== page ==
Excerpted from The Chronicle, Vol. XVIII, No. 3, Sept. 1965
by Alexander Farnham
For our early ancestors, the stone and muller, fig. I, and mortar and pestle were about the only means at
hand to grind paint for preserving their houses and barns and decorating their homes. John Smith, C. M., in his book, “The Art of Painting in Oil,” published in 1788, describes the ancient method of grinding paint with stone and muller as follows:
“When you come to grind colours, let your grinding stone be placed about the height of your middle; let it stand firm and fast, so that it joggle not up and down; then take a small quantity of the colour you intend to grind ( two spoonsful is enough) for the less you grind at a time the easier and finer will your colour be ground; lay these two spoonsfuls of colour on the midst of your stone, and put a little of your linseed oil to it (but be sure you put not too much at first) then with your muller mix it together a little, and turn your muller three or four times about, and if you find there be not oil enough, put a little more to it, and grind it till it come to the consistence of an ointment, or appears as free from sandiness, or any sort of lumps, as the most curious sort of butter; for then it grinds much better and sooner than when it is so thin as to run about the stone: You must oftentimes, in the grinding, bring your colour together with a piece of lantern-horn, and with the same keep it together in the middle of your stone; when you find you have ground it fine enough by the continual motion of your muller about the stone, holding it down as hard as your strength will permit (which you must also move with such a sleight, as to gather the colour under it) and that no knots, nor grittiness, remain, but it is as fine even as butter, or as oil itself; then with your horn cleanse it off the stones into a gally-pot, pan, or whatever else you design to put it into, and then lay more colour on your stone, and proceed to grinding as before: Do so often till you have ground as much of this colour as shall serve your occasions; and if you grind other colours after it, let the stone be well cleansed from the first colour, with a cloth and fine dry ashes, or sand.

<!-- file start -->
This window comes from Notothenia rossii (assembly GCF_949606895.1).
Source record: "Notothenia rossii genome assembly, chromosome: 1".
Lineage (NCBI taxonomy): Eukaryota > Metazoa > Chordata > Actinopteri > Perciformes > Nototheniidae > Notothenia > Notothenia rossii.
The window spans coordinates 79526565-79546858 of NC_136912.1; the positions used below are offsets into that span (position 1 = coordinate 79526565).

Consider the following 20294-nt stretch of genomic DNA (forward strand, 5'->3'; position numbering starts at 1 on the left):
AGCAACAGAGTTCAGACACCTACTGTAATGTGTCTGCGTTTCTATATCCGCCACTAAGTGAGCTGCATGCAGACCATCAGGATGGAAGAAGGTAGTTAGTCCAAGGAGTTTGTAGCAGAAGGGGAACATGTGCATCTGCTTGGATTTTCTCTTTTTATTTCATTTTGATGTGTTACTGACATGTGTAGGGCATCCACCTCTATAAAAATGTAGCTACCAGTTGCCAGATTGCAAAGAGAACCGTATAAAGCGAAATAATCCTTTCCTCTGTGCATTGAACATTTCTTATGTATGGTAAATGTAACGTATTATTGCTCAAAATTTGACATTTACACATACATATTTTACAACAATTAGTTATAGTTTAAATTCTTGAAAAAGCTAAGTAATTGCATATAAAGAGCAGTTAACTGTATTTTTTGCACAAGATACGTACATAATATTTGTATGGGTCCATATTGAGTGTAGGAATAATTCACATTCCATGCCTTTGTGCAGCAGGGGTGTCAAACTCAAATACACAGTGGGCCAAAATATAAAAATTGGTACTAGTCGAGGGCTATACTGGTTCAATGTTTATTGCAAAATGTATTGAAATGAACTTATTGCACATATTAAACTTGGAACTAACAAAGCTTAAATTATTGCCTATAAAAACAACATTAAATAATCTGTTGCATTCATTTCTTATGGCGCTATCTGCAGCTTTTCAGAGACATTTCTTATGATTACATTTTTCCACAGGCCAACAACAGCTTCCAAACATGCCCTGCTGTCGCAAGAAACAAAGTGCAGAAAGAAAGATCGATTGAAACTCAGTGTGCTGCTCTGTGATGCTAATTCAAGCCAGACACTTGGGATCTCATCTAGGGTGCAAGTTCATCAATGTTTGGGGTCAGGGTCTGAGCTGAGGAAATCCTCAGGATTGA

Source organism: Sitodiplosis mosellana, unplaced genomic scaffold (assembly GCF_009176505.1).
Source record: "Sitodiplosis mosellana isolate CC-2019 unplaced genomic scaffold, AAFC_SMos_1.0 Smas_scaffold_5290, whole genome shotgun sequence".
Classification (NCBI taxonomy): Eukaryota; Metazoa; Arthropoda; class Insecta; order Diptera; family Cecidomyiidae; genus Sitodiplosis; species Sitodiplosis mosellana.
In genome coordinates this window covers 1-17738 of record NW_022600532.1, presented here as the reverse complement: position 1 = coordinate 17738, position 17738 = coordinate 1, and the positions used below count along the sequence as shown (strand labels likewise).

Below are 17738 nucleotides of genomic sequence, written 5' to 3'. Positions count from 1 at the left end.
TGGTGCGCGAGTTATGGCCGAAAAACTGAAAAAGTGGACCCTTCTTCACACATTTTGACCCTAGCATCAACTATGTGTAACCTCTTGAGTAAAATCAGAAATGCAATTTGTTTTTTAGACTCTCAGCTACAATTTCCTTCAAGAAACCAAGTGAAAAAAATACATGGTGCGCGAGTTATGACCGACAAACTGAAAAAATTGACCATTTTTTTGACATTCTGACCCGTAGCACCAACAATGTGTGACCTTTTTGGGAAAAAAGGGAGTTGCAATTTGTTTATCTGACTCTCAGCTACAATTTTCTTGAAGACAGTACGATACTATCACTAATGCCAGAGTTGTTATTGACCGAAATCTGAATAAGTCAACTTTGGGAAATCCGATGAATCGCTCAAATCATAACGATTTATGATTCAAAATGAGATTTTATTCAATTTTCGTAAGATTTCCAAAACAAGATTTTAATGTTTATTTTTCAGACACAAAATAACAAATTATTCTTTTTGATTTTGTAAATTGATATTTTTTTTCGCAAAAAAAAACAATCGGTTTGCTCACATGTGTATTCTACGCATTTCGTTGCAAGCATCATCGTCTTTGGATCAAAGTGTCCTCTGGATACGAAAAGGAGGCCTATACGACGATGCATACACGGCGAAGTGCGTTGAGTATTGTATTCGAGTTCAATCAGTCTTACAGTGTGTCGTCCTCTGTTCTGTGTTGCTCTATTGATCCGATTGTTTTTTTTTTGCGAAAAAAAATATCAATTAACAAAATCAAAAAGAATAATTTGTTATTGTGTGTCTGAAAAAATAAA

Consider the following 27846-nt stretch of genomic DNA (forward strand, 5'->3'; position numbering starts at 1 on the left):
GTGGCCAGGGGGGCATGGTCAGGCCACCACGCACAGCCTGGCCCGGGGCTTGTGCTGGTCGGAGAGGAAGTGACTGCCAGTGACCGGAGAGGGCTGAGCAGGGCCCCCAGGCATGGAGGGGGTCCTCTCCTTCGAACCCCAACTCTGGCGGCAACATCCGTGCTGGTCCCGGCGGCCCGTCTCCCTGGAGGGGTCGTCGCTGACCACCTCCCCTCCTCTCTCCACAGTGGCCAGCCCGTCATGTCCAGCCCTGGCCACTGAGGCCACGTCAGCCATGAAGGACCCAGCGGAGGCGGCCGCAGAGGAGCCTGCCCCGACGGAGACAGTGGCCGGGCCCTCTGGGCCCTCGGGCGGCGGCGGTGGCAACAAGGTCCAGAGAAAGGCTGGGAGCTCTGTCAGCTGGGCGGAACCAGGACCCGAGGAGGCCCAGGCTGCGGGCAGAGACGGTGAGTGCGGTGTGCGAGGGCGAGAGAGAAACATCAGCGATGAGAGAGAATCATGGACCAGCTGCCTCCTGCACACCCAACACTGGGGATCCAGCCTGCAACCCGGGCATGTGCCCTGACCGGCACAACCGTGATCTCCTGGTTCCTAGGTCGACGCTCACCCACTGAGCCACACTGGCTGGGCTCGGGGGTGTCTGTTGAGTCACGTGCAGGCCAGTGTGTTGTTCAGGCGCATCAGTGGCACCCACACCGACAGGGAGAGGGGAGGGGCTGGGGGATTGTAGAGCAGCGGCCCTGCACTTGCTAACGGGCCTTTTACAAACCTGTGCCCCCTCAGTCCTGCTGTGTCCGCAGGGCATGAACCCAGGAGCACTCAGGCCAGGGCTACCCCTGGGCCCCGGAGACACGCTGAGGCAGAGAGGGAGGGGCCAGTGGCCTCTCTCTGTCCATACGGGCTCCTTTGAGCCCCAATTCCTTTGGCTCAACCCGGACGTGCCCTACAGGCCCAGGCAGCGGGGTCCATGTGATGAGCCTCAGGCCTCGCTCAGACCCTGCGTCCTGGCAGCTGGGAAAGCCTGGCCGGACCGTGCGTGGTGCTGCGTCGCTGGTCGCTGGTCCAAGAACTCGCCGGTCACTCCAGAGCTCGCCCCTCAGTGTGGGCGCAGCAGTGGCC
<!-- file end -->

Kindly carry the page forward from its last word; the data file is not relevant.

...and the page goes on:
Some grind at one time, so much of even, colour, as may be sufficient to serve a long time together, which they keep tied up close in ox or sheep’s bladders; and by this method a man prevents the daubing of himself too often, by grinding of colours.”
Largely the pigments ground by the first European settlers of this country were limited to those that they could dig up near their homes. These earth colours they would wash and when dry would grind in either linseed, nut, or if near the coast, fish oil. To be sure the paint was free from grit after grinding, it was tested by smearing a sample of it on a sheet of glass which was then help up to the light. Any coarseness would show up and further grinding would be necessary.
As demand for paint grew greater, man’s inventiveness was put to work on developing a means of producing more with less effort, and thus the first paint mill came into existence. The paint mill, fig. 2, which I have drawn for this article was patented in 1840, and has the name Adams cast on the crank handle. All indications would point to its having been clamped to a shelf or work bench. There is an inch and a quarter long by quarter inch wide slot in the back of the plate that supports the hopper. On either side of this slot, facing downward, there is a one-sixth inch long knob. It seems reasonable to assume that the mill was held down by means of a wing-nutted bolt through the slot, and that the two knobs fitted into holes thus preventing the mill from shifting from side to side. The mechanism of the mill is extremely simple. The crank handle is attached to a rod protruding from a spherical casting which turns within the hopper. There are twelve grooves cast in the sphere and when the crank is turned counter clockwise, pigment is caught between these grooves and the scalloped edge of the hopper. The pigment had to be put through several times to secure the desired fitness.
In the mid-1800s a painter by the name of A. H. Brainard invented what he called his Improved Paint Mill, fig. 3. Two examples of this mill are illustrated with cuts from an 1855 advertisement. Four models were available. No. 1, a medium sized hand mill, intended for coach painters, or others who used color rather thin, sold for $11. No. 2 was twice as large and cost $13. No. 3 was five times the size of No. 1 and was intended to run exclus1vely by power. No. 4 was even larger and not only ground the colors, but also had a mixer. It sold for $85. The advantages of the Brainard mill over all others, according to the sellers, were that no color however coarse needs grinding through the mill but once to render it fine enough for any purpose; it does not throw when run rapidly, as in the case with all horizontal mills; and coarse and heavy colors do not settle in it as they do in all other upright mills.
In 1855, Crocker & Co., at the sign of the medicine chest and mortar, Boston, Mass., sold Brainard’s mill as well as paints and oils. Eleven years later in Baldwin’s consolidated business directory, there is mention of only two sources of paint mills, one of which was Holmes & Blanchard of Boston who advertised themselves as manufactures and sole proprietors of Brainard’s Improved Iron Paint Mills.
With the passing of years and the growth of paint manufacturers, fewer paint mills were in use by paint shops and house painters until today it would be hard to find one that would wish to go to the effort of grinding his own pigments.